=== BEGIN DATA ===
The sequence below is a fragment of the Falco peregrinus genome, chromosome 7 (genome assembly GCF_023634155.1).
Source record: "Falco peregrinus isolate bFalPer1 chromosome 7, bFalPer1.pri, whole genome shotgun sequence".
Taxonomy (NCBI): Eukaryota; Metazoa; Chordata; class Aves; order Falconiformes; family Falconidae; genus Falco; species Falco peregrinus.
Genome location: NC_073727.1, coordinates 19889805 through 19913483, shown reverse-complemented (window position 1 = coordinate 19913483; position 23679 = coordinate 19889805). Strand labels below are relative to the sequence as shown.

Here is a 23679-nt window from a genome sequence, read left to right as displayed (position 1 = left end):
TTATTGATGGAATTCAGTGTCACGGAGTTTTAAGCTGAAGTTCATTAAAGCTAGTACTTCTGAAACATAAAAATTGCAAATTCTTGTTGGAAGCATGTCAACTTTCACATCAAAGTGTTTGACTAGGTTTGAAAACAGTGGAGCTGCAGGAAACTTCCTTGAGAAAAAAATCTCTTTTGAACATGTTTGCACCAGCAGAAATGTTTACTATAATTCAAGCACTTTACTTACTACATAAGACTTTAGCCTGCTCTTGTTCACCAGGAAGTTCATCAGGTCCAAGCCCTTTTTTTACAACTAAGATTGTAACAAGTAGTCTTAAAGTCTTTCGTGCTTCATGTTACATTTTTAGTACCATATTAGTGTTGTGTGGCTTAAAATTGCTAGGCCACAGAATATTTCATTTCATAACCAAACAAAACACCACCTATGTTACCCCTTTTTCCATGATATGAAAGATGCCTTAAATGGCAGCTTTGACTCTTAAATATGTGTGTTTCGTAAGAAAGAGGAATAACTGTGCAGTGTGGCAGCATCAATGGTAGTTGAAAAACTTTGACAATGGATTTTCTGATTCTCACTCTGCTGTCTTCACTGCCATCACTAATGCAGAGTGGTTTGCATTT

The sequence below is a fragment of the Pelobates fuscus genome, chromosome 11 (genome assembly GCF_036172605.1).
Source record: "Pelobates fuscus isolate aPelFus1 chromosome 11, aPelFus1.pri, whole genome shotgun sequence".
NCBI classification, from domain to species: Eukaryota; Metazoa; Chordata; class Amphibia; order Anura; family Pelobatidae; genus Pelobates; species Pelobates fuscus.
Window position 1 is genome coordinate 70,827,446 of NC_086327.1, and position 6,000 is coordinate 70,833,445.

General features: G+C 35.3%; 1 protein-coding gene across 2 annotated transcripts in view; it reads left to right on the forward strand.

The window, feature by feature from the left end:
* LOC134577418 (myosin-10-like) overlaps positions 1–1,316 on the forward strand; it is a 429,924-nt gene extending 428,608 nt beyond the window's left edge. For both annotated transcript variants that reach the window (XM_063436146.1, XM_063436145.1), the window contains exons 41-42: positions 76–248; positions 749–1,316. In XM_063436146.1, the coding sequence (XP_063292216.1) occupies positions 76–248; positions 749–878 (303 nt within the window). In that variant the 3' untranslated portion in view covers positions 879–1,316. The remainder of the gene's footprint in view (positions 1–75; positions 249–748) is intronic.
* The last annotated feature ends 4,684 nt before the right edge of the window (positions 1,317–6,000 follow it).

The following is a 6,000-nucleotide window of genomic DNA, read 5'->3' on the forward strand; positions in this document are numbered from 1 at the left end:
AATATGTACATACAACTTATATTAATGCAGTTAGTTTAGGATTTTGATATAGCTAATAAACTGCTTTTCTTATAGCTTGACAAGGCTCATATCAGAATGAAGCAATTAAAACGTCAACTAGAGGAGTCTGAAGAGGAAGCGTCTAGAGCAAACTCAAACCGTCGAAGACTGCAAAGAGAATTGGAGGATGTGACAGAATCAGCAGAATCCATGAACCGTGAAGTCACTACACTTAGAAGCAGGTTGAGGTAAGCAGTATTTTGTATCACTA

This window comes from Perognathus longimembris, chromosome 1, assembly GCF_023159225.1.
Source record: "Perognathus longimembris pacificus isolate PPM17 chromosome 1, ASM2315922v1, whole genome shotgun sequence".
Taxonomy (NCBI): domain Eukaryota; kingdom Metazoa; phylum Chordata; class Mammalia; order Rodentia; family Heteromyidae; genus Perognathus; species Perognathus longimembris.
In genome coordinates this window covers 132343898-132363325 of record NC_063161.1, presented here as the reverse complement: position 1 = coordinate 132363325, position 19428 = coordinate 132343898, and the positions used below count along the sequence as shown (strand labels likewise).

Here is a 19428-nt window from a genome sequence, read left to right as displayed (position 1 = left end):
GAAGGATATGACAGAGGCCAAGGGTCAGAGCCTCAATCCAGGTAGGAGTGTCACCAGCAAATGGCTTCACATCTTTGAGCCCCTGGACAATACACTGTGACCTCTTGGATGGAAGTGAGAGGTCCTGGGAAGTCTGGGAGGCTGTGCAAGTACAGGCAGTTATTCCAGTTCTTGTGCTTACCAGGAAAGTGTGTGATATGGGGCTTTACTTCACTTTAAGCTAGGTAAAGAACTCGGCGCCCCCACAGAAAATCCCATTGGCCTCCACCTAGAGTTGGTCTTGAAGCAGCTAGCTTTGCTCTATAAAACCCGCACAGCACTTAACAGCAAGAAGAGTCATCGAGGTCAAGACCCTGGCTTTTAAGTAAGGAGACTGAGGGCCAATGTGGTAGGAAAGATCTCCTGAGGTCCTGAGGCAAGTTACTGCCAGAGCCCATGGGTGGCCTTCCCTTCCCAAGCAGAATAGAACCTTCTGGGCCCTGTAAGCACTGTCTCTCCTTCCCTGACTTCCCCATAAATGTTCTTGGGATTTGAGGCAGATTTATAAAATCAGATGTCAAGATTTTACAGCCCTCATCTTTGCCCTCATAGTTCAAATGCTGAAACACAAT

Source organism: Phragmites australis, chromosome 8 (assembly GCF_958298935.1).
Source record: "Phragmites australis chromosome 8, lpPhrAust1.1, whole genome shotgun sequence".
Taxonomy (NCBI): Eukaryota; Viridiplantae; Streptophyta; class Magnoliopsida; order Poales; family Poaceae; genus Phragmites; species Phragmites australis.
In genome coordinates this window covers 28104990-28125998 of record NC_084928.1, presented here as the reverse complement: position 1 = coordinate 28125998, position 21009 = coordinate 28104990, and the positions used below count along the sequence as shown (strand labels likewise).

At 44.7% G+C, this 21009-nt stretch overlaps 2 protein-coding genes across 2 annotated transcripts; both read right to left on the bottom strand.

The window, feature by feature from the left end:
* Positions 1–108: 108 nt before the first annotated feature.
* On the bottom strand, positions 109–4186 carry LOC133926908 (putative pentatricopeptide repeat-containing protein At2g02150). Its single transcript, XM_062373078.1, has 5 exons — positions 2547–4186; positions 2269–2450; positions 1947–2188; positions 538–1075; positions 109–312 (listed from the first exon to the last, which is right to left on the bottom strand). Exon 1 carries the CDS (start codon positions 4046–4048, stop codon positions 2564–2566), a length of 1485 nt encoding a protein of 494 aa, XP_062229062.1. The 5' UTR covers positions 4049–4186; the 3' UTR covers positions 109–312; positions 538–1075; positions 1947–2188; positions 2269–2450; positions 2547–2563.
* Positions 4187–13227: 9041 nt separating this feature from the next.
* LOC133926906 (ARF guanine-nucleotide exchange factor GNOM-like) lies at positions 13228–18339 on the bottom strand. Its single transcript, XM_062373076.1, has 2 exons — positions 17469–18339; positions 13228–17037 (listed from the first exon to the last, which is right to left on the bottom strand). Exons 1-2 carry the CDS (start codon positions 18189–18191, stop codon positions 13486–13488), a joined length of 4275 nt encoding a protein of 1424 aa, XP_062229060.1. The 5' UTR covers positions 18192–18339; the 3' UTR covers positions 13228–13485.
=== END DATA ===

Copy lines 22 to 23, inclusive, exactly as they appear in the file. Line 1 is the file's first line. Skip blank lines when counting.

GAAGGATATGACAGAGGCCAAGGGTCAGAGCCTCAATCCAGGTAGGAGTGTCACCAGCAAATGGCTTCACATCTTTGAGCCCCTGGACAATACACTGTGACCTCTTGGATGGAAGTGAGAGGTCCTGGGAAGTCTGGGAGGCTGTGCAAGTACAGGCAGTTATTCCAGTTCTTGTGCTTACCAGGAAAGTGTGTGATATGGGGCTTTACTTCACTTTAAGCTAGGTAAAGAACTCGGCGCCCCCACAGAAAATCCCATTGGCCTCCACCTAGAGTTGGTCTTGAAGCAGCTAGCTTTGCTCTATAAAACCCGCACAGCACTTAACAGCAAGAAGAGTCATCGAGGTCAAGACCCTGGCTTTTAAGTAAGGAGACTGAGGGCCAATGTGGTAGGAAAGATCTCCTGAGGTCCTGAGGCAAGTTACTGCCAGAGCCCATGGGTGGCCTTCCCTTCCCAAGCAGAATAGAACCTTCTGGGCCCTGTAAGCACTGTCTCTCCTTCCCTGACTTCCCCATAAATGTTCTTGGGATTTGAGGCAGATTTATAAAATCAGATGTCAAGATTTTACAGCCCTCATCTTTGCCCTCATAGTTCAAATGCTGAAACACAAT

Source organism: Phragmites australis, chromosome 8 (assembly GCF_958298935.1).